"What we did is just invited in the rest of the world," Markoe told CNN.
6. Animals, too.
Animal acts have been a part of television since the medium was invented, but it took Letterman to give an honest name to what they did: "Stupid Pet Tricks."
Not for Dave were heroic tales of a collie saving Timmy from the well. Dave's animals caught Frisbees blindfolded, double-dutch jump-roped and lip-synced to "Indian Love Call."
It could have been worse, Markoe told The Hollywood Reporter.
"We briefly considered Stupid Baby Tricks," she said.
5. He brought rock 'n' roll to talk shows.
Thanks to Paul Shaffer and the World's Most Dangerous Band -- succeeded by the CBS Orchestra -- rock found a place on late-night talk shows. No more Skitch and Doc; now the band could match the musical acts.
Moreover, Letterman's musical bookings were often more cutting edge than the competition. Sure, there were the chart-toppers -- Phil Collins, Celine Dion -- but leave it to Dave to host Cesaria Evora. Or Cat Power. Or the Roots -- long before they became Fallon's house band.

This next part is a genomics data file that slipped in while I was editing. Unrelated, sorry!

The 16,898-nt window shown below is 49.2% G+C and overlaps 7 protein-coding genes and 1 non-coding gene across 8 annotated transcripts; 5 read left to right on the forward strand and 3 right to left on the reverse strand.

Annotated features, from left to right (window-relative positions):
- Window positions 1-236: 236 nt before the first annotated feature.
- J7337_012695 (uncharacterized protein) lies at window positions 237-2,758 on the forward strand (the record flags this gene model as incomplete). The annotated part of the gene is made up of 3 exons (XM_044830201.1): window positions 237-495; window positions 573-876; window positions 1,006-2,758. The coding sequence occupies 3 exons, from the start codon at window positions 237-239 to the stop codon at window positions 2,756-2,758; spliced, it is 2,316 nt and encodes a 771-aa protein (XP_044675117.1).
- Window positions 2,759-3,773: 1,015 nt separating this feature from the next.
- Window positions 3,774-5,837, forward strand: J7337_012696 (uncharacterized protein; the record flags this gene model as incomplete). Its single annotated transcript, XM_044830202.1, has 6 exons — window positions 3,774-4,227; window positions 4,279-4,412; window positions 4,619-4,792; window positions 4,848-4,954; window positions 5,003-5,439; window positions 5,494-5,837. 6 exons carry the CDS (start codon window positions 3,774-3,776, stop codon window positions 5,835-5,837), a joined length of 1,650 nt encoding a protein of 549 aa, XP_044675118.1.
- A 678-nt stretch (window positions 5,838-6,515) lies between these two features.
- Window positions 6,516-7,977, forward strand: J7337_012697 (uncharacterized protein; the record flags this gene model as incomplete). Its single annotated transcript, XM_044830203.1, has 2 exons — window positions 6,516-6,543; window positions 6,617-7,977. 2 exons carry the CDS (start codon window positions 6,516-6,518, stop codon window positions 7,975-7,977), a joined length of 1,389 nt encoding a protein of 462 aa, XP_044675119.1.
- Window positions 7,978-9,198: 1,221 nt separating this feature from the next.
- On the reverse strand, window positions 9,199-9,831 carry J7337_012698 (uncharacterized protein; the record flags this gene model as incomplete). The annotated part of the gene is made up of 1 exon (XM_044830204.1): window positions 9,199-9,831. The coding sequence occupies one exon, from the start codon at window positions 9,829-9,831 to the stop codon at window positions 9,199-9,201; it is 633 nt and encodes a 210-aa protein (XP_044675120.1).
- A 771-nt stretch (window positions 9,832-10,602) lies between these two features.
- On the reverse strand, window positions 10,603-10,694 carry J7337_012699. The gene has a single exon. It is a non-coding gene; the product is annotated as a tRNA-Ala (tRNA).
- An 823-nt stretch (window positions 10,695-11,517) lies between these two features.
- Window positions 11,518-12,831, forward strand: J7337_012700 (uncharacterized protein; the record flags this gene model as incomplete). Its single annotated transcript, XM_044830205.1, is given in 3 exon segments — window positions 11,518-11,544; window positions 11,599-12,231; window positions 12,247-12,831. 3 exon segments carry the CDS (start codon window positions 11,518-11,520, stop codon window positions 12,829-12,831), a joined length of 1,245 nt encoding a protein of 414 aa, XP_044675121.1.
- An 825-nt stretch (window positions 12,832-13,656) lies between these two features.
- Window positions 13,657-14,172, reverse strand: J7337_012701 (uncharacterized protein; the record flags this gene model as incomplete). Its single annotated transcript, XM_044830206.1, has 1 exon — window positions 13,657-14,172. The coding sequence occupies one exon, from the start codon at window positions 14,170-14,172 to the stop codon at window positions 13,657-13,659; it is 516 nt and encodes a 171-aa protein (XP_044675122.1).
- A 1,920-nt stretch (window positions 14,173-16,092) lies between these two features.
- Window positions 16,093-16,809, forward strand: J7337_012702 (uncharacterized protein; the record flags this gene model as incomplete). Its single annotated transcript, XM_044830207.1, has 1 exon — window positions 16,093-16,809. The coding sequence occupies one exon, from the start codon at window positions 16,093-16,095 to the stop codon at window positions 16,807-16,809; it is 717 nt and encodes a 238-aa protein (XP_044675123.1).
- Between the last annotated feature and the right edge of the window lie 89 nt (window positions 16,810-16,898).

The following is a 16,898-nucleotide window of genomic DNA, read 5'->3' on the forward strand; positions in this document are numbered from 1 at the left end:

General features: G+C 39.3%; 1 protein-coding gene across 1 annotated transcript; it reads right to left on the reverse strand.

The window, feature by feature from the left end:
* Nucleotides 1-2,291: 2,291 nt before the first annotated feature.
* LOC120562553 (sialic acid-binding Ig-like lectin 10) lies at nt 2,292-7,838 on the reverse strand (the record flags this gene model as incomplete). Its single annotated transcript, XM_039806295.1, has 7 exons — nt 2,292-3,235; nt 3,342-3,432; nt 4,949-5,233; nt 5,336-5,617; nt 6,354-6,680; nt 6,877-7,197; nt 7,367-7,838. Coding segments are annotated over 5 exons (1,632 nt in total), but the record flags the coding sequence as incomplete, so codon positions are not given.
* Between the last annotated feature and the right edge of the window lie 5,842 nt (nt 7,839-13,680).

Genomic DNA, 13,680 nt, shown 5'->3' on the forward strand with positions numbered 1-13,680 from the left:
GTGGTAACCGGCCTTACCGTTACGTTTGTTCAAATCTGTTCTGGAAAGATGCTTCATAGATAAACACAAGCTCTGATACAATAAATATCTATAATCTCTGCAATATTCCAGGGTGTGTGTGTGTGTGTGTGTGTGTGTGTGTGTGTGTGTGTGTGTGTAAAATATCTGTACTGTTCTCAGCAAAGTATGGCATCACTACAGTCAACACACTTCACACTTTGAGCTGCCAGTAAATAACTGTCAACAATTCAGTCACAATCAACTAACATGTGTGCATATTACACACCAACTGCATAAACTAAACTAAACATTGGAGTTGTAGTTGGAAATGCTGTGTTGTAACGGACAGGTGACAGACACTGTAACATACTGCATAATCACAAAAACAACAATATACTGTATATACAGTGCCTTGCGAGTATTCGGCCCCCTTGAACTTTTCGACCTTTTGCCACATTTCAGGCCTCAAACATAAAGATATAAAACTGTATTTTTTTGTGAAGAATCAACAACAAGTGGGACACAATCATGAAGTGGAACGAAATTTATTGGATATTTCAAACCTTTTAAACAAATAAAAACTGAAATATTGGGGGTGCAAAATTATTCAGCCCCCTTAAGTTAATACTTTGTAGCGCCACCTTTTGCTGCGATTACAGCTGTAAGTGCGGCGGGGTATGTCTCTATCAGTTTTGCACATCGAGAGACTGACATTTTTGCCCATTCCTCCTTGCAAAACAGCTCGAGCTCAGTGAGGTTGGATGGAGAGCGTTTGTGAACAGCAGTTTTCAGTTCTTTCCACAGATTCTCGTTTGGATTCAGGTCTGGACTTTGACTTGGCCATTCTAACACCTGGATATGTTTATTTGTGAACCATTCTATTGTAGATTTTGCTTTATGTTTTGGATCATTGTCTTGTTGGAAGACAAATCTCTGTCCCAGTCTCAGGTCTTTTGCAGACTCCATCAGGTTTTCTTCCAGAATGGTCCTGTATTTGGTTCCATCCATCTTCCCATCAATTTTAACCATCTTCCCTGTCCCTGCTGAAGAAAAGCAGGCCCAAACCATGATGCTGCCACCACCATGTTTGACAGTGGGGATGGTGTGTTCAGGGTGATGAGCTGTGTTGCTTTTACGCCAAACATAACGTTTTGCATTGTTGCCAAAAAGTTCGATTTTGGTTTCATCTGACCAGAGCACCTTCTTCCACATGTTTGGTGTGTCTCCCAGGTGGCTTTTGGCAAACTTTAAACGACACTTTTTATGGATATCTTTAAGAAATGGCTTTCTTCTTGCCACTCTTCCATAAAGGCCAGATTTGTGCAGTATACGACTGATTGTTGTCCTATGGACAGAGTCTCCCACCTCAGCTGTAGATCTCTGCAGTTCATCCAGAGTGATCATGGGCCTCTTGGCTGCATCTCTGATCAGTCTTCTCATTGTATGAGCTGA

And only Letterman would have given songwriter's songwriter Warren Zevon so much airtime. (Letterman even contributed vocals, of a sort, to a Zevon song.) He even let Zevon have an entire episode after the musician announced he was dying of lung cancer.
"You've been the best friend my music has ever had," Zevon told Letterman.
4. He was the 'alternative' talk show.
When "Late Night" hit the air in 1982, it was the heart of the Reagan era, a time of three networks and middle-of-the-road broadcasting. Letterman was something out of left field, which made sense at 12:30 a.m. ET, a time when only college students and night people were awake.
But even after moving to CBS at 11:30 p.m., Dave held on to his college-radio credibility. Let Leno feature the Dancing Itos and the broadly comedic Duller Image catalog; Letterman still went for the silly and absurd. (And when Leno did the same, as with "Does This Impress William Shatner?", it seemed very Letterman-esque.) It remains refreshing in this Age of Earnestness.